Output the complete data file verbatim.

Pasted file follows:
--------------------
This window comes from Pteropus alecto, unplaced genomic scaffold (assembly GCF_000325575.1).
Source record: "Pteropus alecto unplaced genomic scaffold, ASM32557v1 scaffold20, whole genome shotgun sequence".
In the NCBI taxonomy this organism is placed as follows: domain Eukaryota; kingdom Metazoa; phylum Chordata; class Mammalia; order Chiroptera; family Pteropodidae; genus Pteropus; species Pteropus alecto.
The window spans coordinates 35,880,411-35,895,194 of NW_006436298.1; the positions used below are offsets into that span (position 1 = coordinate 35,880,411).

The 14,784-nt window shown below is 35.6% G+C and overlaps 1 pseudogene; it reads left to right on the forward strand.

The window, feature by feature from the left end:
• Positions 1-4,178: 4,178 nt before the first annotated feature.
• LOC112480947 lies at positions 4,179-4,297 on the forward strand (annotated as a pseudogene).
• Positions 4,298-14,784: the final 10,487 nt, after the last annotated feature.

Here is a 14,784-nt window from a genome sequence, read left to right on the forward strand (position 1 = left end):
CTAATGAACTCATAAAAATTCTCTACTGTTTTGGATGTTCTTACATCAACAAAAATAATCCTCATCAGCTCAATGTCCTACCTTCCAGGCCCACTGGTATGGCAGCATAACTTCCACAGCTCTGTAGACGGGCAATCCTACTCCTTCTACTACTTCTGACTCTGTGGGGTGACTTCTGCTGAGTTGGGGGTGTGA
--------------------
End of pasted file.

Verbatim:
This window comes from Pteropus alecto, unplaced genomic scaffold (assembly GCF_000325575.1).
Source record: "Pteropus alecto unplaced genomic scaffold, ASM32557v1 scaffold20, whole genome shotgun sequence".
In the NCBI taxonomy this organism is placed as follows: domain Eukaryota; kingdom Metazoa; phylum Chordata; class Mammalia; order Chiroptera; family Pteropodidae; genus Pteropus; species Pteropus alecto.
The window spans coordinates 35,880,411-35,895,194 of NW_006436298.1; the positions used below are offsets into that span (position 1 = coordinate 35,880,411).

The 14,784-nt window shown below is 35.6% G+C and overlaps 1 pseudogene; it reads left to right on the forward strand.

The window, feature by feature from the left end:
• Positions 1-4,178: 4,178 nt before the first annotated feature.
• LOC112480947 lies at positions 4,179-4,297 on the forward strand (annotated as a pseudogene).
• Positions 4,298-14,784: the final 10,487 nt, after the last annotated feature.

Here is a 14,784-nt window from a genome sequence, read left to right on the forward strand (position 1 = left end):
CTAATGAACTCATAAAAATTCTCTACTGTTTTGGATGTTCTTACATCAACAAAAATAATCCTCATCAGCTCAATGTCCTACCTTCCAGGCCCACTGGTATGGCAGCATAACTTCCACAGCTCTGTAGACGGGCAATCCTACTCCTTCTACTACTTCTGACTCTGTGGGGTGACTTCTGCTGAGTTGGGGGTGTGA